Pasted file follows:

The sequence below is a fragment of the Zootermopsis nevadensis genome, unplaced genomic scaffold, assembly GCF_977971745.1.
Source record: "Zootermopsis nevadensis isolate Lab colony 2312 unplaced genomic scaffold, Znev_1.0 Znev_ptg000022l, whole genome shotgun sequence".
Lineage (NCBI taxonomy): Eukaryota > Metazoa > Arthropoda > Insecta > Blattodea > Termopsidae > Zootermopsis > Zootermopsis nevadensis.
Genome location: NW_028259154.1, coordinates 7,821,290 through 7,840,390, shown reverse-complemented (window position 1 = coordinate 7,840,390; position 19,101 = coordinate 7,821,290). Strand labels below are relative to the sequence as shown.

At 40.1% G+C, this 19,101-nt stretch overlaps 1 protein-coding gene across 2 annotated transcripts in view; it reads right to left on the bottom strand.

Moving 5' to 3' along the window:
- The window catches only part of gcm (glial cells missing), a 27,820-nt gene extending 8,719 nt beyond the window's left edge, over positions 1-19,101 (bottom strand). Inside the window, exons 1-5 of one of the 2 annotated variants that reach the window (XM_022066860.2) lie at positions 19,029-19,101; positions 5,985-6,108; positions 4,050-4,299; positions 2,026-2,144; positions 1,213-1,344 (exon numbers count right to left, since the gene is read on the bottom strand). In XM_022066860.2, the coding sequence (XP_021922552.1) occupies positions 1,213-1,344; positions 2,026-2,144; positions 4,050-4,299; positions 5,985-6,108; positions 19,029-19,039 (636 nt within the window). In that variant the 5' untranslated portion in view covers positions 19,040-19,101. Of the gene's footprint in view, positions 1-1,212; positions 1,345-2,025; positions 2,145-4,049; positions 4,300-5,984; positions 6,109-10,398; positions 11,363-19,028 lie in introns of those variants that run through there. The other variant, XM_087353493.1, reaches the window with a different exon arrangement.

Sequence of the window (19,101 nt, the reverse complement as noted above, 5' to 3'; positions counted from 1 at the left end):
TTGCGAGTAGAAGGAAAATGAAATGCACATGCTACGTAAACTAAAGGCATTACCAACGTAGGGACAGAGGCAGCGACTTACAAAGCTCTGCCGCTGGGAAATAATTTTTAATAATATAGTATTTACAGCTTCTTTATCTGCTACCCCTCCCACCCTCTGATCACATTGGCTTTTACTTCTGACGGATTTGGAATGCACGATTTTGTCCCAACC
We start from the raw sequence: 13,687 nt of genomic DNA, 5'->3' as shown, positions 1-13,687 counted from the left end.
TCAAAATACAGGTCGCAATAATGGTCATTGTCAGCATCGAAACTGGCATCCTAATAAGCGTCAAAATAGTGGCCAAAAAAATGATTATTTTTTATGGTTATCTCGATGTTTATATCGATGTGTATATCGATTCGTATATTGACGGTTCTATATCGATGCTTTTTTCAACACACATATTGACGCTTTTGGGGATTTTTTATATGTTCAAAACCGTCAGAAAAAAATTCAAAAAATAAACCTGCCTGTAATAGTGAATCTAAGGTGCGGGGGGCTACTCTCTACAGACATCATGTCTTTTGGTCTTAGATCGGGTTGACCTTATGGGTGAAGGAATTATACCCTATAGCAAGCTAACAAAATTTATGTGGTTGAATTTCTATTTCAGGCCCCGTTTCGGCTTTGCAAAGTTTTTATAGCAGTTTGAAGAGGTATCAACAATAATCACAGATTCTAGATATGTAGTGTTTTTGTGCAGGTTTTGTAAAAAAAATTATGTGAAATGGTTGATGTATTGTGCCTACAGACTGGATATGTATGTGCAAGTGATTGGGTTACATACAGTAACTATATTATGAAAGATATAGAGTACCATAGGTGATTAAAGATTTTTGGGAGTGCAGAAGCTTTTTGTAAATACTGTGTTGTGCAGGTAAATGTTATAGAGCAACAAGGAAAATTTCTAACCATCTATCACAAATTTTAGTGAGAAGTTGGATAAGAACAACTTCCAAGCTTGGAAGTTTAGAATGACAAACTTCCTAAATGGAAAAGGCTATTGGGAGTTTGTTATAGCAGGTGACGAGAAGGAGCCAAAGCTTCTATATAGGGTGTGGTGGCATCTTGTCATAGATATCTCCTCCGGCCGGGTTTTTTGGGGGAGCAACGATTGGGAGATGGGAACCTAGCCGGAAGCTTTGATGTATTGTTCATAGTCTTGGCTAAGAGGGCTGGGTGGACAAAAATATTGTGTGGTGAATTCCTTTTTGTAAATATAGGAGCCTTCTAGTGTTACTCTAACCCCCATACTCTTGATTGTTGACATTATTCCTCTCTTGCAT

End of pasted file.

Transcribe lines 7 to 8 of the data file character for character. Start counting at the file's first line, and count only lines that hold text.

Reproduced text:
- The window catches only part of gcm (glial cells missing), a 27,820-nt gene extending 8,719 nt beyond the window's left edge, over positions 1-19,101 (bottom strand). Inside the window, exons 1-5 of one of the 2 annotated variants that reach the window (XM_022066860.2) lie at positions 19,029-19,101; positions 5,985-6,108; positions 4,050-4,299; positions 2,026-2,144; positions 1,213-1,344 (exon numbers count right to left, since the gene is read on the bottom strand). In XM_022066860.2, the coding sequence (XP_021922552.1) occupies positions 1,213-1,344; positions 2,026-2,144; positions 4,050-4,299; positions 5,985-6,108; positions 19,029-19,039 (636 nt within the window). In that variant the 5' untranslated portion in view covers positions 19,040-19,101. Of the gene's footprint in view, positions 1-1,212; positions 1,345-2,025; positions 2,145-4,049; positions 4,300-5,984; positions 6,109-10,398; positions 11,363-19,028 lie in introns of those variants that run through there. The other variant, XM_087353493.1, reaches the window with a different exon arrangement.

Sequence of the window (19,101 nt, the reverse complement as noted above, 5' to 3'; positions counted from 1 at the left end):